their Party were a certain number of strenuous souls who viewed the idea

of renouncing their legislative birthright with extreme reluctance. Of

these perhaps the most prominent was Lord Bellinger. He was away hunting

in Leicestershire when the news was brought to him of the surrender of

that hereditary principle which he had always regarded as the salvation

of England. He was not therefore able to take any personal part in the

debate upon his leader's startling reformatory resolutions until a week

later, when there was a hard frost. He did not remain idle, however, but

spent nearly the whole of one Sunday morning composing a masterly letter

to the _Morning Post_ in which he explained at some length the danger

that would threaten England and the Empire if men like himself were no

longer qualified to take part in the deliberations of the Upper Chamber.

"It will be a deplorable day for this country," he wrote, "when the

possession of large estates, often held by the same family for two or

more generations, shall no longer entitle land-owners to play the

principal part in the government of these islands. It will be a sad day

for the Empire when the aristocracy of birth and wealth shall cease to

represent themselves in our Imperial Senate, and the composition of the

Second Chamber is restricted to individuals whose only qualifications

consist of some fortuitous intellectual eminence, or mere personal



Lord Bellinger's protests, alas! fell upon deaf ears, and when he

discovered that he himself could not hope to find a seat in any House of

Lords constituted upon lines so narrow and democratic as those

foreshadowed by the leaders of the so-called Reform Movement, he very

rightly determined that his country should be punished for her

ingratitude, and, after selling his English property and disposing of

Bellinger House, Mayfair, bade farewell to the land which (as he bitterly

declared) seemed to have no further use for his services.


Bellinger Hall became the property of Mr. Wilbur P. Balch, familiarly

known in Chicago as the Chew-gum King, while Lord Bellinger's London

residence was acquired by a Limited Entertainment Company which proposes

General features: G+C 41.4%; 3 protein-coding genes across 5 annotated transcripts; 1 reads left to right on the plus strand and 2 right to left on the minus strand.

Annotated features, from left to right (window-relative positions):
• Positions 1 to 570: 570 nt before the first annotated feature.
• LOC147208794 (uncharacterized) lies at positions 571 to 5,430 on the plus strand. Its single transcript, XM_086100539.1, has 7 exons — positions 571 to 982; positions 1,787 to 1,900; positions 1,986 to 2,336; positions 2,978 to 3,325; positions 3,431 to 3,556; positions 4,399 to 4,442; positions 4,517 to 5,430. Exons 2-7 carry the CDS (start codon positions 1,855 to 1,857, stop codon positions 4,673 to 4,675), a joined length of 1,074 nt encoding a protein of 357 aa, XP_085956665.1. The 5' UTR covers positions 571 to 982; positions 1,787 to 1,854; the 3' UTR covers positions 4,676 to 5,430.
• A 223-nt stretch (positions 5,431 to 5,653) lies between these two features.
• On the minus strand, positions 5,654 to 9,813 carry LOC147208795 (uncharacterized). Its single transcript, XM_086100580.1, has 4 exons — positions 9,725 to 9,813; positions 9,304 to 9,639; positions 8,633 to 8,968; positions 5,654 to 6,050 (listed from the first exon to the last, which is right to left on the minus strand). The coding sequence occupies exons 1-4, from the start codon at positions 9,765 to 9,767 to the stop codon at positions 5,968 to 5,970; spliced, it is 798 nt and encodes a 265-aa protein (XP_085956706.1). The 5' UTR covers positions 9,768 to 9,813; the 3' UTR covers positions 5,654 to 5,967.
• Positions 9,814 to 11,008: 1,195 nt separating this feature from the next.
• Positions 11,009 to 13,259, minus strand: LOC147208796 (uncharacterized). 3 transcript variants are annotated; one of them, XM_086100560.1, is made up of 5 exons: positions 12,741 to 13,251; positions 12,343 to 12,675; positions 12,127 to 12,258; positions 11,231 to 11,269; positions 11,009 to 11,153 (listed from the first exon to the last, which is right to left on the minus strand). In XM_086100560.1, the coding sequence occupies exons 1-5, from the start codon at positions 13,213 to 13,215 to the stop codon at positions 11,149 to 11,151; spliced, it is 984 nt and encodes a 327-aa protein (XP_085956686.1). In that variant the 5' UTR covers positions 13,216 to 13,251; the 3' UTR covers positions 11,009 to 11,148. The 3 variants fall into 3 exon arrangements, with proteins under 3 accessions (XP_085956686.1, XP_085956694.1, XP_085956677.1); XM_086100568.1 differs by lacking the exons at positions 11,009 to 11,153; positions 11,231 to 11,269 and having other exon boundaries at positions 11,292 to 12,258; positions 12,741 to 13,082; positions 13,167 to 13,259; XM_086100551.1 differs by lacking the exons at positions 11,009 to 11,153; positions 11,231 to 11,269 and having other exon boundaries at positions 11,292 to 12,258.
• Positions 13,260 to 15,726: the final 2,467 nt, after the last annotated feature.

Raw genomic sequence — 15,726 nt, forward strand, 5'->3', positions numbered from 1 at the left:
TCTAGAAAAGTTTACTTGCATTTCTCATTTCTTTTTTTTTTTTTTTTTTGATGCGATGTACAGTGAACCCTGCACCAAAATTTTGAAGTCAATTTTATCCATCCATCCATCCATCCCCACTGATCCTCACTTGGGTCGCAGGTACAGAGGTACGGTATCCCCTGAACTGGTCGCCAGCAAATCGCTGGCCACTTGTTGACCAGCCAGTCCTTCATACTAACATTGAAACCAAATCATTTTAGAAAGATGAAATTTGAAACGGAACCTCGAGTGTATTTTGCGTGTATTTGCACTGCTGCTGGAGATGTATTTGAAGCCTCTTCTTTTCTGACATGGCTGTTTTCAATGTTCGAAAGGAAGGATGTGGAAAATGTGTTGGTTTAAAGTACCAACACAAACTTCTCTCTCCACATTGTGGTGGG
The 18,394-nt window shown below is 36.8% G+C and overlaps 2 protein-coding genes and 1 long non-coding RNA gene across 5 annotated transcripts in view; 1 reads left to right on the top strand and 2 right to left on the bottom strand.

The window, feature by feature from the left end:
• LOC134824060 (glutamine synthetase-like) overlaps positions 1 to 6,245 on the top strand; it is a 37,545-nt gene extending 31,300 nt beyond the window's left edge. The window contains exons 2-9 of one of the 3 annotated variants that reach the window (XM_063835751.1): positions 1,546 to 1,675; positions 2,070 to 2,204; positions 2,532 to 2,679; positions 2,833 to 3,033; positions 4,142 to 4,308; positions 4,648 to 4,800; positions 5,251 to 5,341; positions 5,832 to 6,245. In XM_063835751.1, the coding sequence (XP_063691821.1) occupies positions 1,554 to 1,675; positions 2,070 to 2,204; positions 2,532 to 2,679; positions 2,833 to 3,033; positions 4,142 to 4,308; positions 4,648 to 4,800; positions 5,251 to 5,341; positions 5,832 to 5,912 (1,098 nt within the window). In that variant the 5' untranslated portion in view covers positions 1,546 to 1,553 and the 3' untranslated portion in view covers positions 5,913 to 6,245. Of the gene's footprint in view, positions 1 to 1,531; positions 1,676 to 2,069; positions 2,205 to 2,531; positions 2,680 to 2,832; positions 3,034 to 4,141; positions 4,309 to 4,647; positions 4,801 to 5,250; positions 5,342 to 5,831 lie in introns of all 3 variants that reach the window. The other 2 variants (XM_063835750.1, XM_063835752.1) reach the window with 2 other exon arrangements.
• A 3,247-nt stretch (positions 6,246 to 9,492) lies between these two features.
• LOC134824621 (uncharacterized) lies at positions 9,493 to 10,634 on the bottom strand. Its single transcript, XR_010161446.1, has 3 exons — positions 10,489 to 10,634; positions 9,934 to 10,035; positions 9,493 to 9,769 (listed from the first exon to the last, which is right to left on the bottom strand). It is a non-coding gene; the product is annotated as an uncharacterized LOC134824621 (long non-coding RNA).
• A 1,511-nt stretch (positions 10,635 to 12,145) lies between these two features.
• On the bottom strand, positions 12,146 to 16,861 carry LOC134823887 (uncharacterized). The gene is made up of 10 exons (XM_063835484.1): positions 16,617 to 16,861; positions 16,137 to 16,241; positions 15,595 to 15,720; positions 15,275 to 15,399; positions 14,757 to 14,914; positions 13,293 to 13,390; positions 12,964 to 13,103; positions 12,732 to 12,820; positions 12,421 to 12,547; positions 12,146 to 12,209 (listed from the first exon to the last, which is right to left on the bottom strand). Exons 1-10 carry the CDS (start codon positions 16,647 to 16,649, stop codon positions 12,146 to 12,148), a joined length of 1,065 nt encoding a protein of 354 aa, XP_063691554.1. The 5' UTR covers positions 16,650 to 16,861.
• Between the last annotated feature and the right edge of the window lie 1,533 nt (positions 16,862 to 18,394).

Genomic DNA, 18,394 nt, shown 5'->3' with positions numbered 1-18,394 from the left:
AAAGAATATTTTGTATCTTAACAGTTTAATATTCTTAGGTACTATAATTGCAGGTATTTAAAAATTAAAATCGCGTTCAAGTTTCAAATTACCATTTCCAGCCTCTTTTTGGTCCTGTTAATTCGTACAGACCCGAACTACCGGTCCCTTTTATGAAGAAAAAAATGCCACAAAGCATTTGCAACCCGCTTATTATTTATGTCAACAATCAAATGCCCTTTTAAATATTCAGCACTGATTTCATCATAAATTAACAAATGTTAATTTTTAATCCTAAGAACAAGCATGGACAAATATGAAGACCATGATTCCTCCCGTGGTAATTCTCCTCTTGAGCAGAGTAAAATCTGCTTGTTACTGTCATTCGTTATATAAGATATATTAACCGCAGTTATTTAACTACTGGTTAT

to convert it into an Electric Palace and Skating Rink.


During his brief colonial tour, which he describes in these memoirs, Lord

Bellinger had been greatly attracted by the climate and scenery of

Western Canada. When therefore he decided to cut himself adrift of all

his old associations he took steps to purchase a large tract of land in

British Columbia, and, after shaking the dust of England off his feet,

emigrated to Vancouver, at the commencement of this year, taking his wife

and infant daughter with him. Before leaving he handed me a packet

containing this autobiographical sketch, and informed me that I was at

liberty to publish it whenever I felt disposed to do so. It had been

completed some months before the occurrence of that Constitutional crisis

which was the immediate cause of his emigration, and terminates therefore

upon a suitably optimistic note.


My own share in the production of this work is of the slightest, but

should perhaps be made clear. As was becoming in a man of his social

position, Lord Bellinger enjoyed the privilege of a public-school

education, and was afterwards brought up in a fashion suited to one

destined from birth to undertake the responsibilities of hereditary

statesmanship. He would therefore have been the last man in the world to

claim the possession of any literary skill or pretend that he had

anything but the most rudimentary acquaintance with the intricacies of

grammar, style or punctuation. He was rightly content to leave such minor

matters to less fortunate persons who, like myself, have been compelled

by circumstances to study the laws of syntax and composition. As the

editor of his memoirs it has been my pleasant duty to rewrite most of the

original manuscript which the distinguished author had dictated somewhat

hurriedly to his typewriter. And so, although the matter is invariably

Lord Bellinger's, the manner is generally my own.


With these brief words of introduction my task comes to an end, and I

will leave Lord Bellinger to tell his own story and trace the development

of his own character by a simple portrayal of the numerous events of

interest that have combined to form the groundwork of his successful

career as a soldier and (until recently) a statesman.